These privacy issues always stir up the worst in bloggers and self-proclaimed Internet privacy gurus (talking in general, not about the author of this article here which was well balanced.) I don't care, nay, APPRECIATE it when Google knows that when I search for 'Pangolin' I'm more likely to be looking for the next Ubuntu version than the animal. The real concern, to me, is how things get presented to any people I'm connected to on social networks, i.e. my co-workers, friends, my wife, my kids. That has to be bullet proof, and super transparent. Facebook has made great strides here; it still needs some research but I'm very comfortable now in quickly setting the appropriate audience for a particular post or check-in. But yesterday I created a public map on Google Maps (where you add locations and draw some lines and so on) and I had NO IDEA whatsoever if this would be advertised to people in my Google+ circles. Now, I don't even use Google+ really, I signed up for it once to check it out and accumulated a bunch of people in circles who invited me, but I exclusively use Facebook to post about the things I've been up to. There are some people in my Google circles who' I would prefer that they don't get to see the map I created (yes, I know I made it public, but it's something else to have that actively pushed out to people with my name on top of it.) Rather than a transparent and integrated priviacy policy, Google needs actual transparent and integrated pricacy controls in all their products.

codepoke
codepoke

... but this policy aggregation is not one of the reasons. This is a good move by Google.

Gisabun
Gisabun

First they dump on you an account for Google+ [what do you expect when they are losing badly to Facebook] and a Gmail accounts if you don't want them. Wouldn't it be easier if they asked [with check boxes], what kind of account do you want instead of forcing all of them on you. And then they decided to stream line their policies - probably to confuse everyone. It says at one point that if you don't like it, don't use our products. Tell that to the millions who use Google's search engine [even if not logged in, they are probably still getting some information about you]. Block IP addresses to google-analytics.com [74.125.227.48-74.125.227.52]. Should help.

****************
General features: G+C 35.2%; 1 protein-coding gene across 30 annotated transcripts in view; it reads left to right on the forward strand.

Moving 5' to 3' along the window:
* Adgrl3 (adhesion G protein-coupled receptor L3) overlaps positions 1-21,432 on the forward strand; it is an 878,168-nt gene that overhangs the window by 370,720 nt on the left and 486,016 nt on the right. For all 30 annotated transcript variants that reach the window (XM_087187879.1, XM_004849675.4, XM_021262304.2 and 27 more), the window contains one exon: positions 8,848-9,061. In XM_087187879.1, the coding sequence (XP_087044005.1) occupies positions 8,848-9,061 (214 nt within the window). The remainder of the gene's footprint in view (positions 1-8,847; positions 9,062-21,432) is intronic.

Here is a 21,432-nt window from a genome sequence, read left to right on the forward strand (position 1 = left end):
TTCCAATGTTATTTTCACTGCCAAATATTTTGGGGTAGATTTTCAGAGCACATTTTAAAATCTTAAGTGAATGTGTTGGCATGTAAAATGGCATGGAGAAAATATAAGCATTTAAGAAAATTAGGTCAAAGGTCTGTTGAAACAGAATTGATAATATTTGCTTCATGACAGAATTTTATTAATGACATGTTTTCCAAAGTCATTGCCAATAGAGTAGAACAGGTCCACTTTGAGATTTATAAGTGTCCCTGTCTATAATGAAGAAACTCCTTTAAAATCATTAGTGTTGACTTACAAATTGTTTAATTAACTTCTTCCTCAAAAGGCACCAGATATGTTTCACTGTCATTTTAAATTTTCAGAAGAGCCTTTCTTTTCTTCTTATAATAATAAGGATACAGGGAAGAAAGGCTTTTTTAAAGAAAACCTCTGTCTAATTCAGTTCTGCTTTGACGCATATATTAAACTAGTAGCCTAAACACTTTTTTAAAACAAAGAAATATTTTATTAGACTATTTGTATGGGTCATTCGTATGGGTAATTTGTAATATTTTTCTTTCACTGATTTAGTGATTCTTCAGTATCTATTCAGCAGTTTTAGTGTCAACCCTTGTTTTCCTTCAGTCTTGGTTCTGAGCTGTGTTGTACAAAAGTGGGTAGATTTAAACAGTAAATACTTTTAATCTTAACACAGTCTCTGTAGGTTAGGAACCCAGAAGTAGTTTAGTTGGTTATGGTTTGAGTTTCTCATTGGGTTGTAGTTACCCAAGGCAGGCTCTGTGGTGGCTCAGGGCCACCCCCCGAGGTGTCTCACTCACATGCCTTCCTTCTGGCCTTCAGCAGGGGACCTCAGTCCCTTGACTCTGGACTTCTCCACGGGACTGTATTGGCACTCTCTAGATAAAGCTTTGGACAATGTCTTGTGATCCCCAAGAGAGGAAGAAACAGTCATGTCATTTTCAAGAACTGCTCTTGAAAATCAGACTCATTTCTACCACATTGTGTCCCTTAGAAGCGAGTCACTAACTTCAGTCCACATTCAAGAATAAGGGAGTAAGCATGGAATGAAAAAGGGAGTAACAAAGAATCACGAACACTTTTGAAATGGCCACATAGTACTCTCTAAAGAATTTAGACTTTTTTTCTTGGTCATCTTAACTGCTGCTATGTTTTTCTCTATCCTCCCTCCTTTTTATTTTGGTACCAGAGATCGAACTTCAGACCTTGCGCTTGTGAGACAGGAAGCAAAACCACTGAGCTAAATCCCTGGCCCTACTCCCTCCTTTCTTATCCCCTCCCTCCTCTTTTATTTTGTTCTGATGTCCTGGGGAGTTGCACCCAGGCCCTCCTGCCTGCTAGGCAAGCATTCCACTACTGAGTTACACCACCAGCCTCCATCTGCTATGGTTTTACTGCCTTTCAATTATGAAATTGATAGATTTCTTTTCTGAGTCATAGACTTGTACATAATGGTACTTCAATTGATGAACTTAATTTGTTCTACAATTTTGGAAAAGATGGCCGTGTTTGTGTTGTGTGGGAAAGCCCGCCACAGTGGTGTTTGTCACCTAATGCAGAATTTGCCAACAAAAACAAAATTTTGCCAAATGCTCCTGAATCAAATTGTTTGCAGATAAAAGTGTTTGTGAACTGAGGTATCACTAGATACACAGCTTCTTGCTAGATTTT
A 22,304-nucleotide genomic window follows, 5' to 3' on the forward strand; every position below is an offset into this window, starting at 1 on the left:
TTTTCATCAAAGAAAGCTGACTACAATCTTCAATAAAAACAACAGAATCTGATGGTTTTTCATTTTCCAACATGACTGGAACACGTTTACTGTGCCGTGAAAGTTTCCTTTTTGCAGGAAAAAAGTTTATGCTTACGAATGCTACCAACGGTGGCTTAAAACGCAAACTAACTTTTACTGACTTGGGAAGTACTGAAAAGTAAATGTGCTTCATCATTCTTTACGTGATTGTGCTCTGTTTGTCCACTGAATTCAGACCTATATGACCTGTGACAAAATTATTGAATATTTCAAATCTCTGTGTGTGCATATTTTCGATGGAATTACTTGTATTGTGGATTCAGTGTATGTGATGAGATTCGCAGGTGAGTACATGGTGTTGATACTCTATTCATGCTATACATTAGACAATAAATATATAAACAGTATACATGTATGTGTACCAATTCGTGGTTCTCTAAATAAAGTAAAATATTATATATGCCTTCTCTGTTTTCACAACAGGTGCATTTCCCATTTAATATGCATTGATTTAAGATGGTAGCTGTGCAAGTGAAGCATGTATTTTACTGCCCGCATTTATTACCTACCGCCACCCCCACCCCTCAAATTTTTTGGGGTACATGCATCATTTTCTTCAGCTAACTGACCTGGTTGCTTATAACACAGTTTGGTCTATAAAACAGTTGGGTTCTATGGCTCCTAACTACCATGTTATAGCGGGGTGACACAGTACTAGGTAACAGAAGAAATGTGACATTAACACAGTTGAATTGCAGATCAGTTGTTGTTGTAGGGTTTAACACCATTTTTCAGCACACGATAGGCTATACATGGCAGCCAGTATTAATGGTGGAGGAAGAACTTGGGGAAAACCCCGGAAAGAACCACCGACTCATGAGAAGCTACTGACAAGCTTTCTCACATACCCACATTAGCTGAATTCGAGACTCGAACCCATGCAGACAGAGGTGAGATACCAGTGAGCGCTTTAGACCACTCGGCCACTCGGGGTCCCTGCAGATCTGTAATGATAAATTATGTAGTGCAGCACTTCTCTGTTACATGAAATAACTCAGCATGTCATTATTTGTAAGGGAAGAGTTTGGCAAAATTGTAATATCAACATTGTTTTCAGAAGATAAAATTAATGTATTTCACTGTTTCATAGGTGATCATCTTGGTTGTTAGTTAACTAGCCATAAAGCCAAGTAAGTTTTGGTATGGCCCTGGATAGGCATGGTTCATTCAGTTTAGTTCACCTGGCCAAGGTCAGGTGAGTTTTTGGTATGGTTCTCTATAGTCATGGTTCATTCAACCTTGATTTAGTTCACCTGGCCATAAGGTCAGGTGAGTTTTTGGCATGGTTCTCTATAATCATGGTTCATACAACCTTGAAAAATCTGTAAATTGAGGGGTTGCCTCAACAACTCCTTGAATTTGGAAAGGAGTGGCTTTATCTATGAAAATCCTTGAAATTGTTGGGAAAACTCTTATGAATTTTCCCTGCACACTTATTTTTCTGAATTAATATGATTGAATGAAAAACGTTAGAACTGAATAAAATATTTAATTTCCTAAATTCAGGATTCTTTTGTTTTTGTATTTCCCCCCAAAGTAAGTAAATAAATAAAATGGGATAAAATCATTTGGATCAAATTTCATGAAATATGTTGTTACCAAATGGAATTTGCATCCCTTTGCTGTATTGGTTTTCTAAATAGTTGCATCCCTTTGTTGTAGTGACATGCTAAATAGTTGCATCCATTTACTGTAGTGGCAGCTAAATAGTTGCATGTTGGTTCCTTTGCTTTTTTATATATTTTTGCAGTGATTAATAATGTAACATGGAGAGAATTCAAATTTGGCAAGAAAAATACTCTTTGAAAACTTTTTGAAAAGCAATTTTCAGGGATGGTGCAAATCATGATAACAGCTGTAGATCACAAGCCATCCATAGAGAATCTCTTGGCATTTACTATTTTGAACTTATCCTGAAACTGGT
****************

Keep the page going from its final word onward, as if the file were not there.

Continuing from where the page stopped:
Slayer_
Slayer_

They just say they now have one policy for all products, that sounds good. Did they put something about eternal souls in there or something, why the sudden discussion about them being evil?

michaelmouse
michaelmouse

Once I saw what gaggle did with their profits I knew I didn't want to support their ideology by using their services. SO[PA is a prime example of their hypocrisy. Not to mention that they are left wing wacko liberals. [sorry for the tirade]. I beseech all to boycott gaggle by using other services . Evil is the pc term for google...